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New Zealand First's Ria Bond, of Invercargill, will not return to Parliament; at number 12 on the party list she is too low.
Labour's Liz Craig will enter as a list MP, as will New Zealand First's Mark Patterson.
Mr Patterson ran against new National MP Hamish Walker, who retained Clutha Southland with a 13,005 vote provisional majority.
Mr Walker replaced the discredited National MP Todd Barclay.
Dr Craig, a child health researcher and Dunedin-based before moving to Invercargill, made a dent in National MP Sarah Dowie's majority, which on provisional figures was 5167.
In the party vote in Invercargill, National's vote majority was cut in half on provisional figures.
Mr Patterson, at number seven on New Zealand First's list, was placed above the better known Shane Jones, indicating he is well regarded.
With party leader Winston Peters set to choose the next government, Mr Patterson's parliamentary career is off to a promising start.
GOOD NIGHT FOR LABOUR
The Dunedin party vote swung back to Labour last night in both Dunedin South and Dunedin North.
There was a happy atmosphere at Dr David Clark and Clare Curran's respective bases last night, albeit with a touch of disappointment about the national result.
In Dunedin South, Labour took 48% of the vote and National 36%; in Dunedin North it gained 48%, to National's 28%.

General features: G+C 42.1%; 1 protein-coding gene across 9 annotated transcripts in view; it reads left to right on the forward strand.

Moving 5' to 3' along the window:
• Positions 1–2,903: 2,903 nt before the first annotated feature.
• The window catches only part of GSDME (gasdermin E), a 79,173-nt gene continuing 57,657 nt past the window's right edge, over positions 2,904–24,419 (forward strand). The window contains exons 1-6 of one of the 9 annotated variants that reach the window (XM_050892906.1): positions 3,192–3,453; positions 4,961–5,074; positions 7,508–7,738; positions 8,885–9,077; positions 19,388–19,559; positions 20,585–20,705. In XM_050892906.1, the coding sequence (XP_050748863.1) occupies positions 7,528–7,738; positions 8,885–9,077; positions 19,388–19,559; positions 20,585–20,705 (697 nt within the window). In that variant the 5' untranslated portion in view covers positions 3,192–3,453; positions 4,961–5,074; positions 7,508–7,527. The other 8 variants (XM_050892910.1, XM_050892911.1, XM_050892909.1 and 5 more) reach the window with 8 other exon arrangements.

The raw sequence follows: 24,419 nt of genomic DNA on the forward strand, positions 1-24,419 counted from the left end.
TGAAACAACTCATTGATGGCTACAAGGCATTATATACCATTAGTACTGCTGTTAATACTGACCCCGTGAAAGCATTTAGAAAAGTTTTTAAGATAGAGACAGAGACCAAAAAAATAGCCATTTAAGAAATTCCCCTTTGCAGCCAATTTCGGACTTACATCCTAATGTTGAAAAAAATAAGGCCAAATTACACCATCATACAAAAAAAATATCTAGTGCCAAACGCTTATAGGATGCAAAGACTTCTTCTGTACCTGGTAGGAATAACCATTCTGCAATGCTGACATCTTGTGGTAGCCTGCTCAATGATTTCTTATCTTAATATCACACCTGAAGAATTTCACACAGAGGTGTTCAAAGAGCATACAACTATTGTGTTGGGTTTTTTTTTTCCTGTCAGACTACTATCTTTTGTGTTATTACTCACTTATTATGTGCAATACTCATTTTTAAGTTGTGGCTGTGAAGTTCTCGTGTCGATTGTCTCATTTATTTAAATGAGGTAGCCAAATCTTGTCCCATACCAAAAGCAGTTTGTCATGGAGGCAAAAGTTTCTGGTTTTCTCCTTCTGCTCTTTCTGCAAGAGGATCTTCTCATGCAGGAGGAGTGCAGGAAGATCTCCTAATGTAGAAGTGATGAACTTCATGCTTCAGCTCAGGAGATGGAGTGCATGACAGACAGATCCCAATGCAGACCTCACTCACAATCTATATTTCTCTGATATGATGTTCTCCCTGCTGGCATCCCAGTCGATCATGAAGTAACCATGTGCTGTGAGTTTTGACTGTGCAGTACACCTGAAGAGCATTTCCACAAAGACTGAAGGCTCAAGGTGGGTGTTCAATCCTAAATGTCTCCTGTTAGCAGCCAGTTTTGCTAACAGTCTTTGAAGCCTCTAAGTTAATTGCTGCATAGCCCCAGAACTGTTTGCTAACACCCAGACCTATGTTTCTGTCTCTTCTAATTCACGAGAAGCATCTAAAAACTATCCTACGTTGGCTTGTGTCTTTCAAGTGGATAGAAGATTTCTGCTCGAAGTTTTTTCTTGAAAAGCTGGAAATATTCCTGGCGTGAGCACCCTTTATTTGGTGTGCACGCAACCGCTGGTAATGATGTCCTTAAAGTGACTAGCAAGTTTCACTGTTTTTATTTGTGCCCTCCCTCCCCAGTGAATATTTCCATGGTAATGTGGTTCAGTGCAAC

Dr Clark told supporters there was new pride in Labour and a marked shift in its fortunes, no matter how it fares in coalition negotiations with Winston Peters.
MIXED MOOD FOR NATIONAL
In contrast there was a uncharacteristically downbeat atmosphere at National's combined Dunedin North and Dunedin South gathering at Wains Hotel last night.
Michael Woodhouse and Matt Gregory heartily thanked volunteers, but the event resembled a meeting more than a celebration, and there was little atmosphere.
Mrs Dean broke out the blue pom poms when she was returned in the Waitaki seat with a provisional majority of nearly 14,000 votes.
National's share of the party vote was almost 60% in Waitaki.
The Green Party Dunedin headquarters had a downbeat vibe.
Former co-leader Metiria Turei told the Otago Daily Times she had no regrets about her career-changing admission of benefit fraud, one of the turning points of the campaign.
She ran in Te Tai Tonga, losing to incumbent Rino Tirikatene by 3987 votes.
With her parliamentary political career over, Ms Turei felt positive about the future and happy to be in Dunedin.